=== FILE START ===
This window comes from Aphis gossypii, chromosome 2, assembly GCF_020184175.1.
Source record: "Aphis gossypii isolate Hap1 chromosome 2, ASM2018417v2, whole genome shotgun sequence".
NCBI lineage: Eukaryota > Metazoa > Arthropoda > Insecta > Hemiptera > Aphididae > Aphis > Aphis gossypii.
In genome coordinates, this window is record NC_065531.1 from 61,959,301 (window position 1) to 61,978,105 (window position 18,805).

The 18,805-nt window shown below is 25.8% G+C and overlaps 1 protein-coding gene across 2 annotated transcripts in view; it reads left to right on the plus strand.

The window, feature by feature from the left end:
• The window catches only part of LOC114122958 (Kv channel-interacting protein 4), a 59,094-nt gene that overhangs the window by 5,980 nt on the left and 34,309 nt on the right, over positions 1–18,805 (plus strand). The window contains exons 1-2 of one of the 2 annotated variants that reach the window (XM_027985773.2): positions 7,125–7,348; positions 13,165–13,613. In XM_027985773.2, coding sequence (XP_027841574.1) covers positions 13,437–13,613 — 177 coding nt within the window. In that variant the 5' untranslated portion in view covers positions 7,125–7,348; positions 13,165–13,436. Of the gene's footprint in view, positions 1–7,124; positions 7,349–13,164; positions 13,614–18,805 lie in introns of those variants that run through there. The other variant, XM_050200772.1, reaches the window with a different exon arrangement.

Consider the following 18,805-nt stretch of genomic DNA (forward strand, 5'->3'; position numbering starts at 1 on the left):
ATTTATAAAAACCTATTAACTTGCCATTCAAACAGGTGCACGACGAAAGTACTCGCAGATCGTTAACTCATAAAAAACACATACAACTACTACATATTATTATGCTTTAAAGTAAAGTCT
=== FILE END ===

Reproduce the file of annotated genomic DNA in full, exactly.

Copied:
This window comes from Aphis gossypii, chromosome 2, assembly GCF_020184175.1.
Source record: "Aphis gossypii isolate Hap1 chromosome 2, ASM2018417v2, whole genome shotgun sequence".
NCBI lineage: Eukaryota > Metazoa > Arthropoda > Insecta > Hemiptera > Aphididae > Aphis > Aphis gossypii.
In genome coordinates, this window is record NC_065531.1 from 61,959,301 (window position 1) to 61,978,105 (window position 18,805).

The 18,805-nt window shown below is 25.8% G+C and overlaps 1 protein-coding gene across 2 annotated transcripts in view; it reads left to right on the plus strand.

The window, feature by feature from the left end:
• The window catches only part of LOC114122958 (Kv channel-interacting protein 4), a 59,094-nt gene that overhangs the window by 5,980 nt on the left and 34,309 nt on the right, over positions 1–18,805 (plus strand). The window contains exons 1-2 of one of the 2 annotated variants that reach the window (XM_027985773.2): positions 7,125–7,348; positions 13,165–13,613. In XM_027985773.2, coding sequence (XP_027841574.1) covers positions 13,437–13,613 — 177 coding nt within the window. In that variant the 5' untranslated portion in view covers positions 7,125–7,348; positions 13,165–13,436. Of the gene's footprint in view, positions 1–7,124; positions 7,349–13,164; positions 13,614–18,805 lie in introns of those variants that run through there. The other variant, XM_050200772.1, reaches the window with a different exon arrangement.

Consider the following 18,805-nt stretch of genomic DNA (forward strand, 5'->3'; position numbering starts at 1 on the left):
ATTTATAAAAACCTATTAACTTGCCATTCAAACAGGTGCACGACGAAAGTACTCGCAGATCGTTAACTCATAAAAAACACATACAACTACTACATATTATTATGCTTTAAAGTAAAGTCT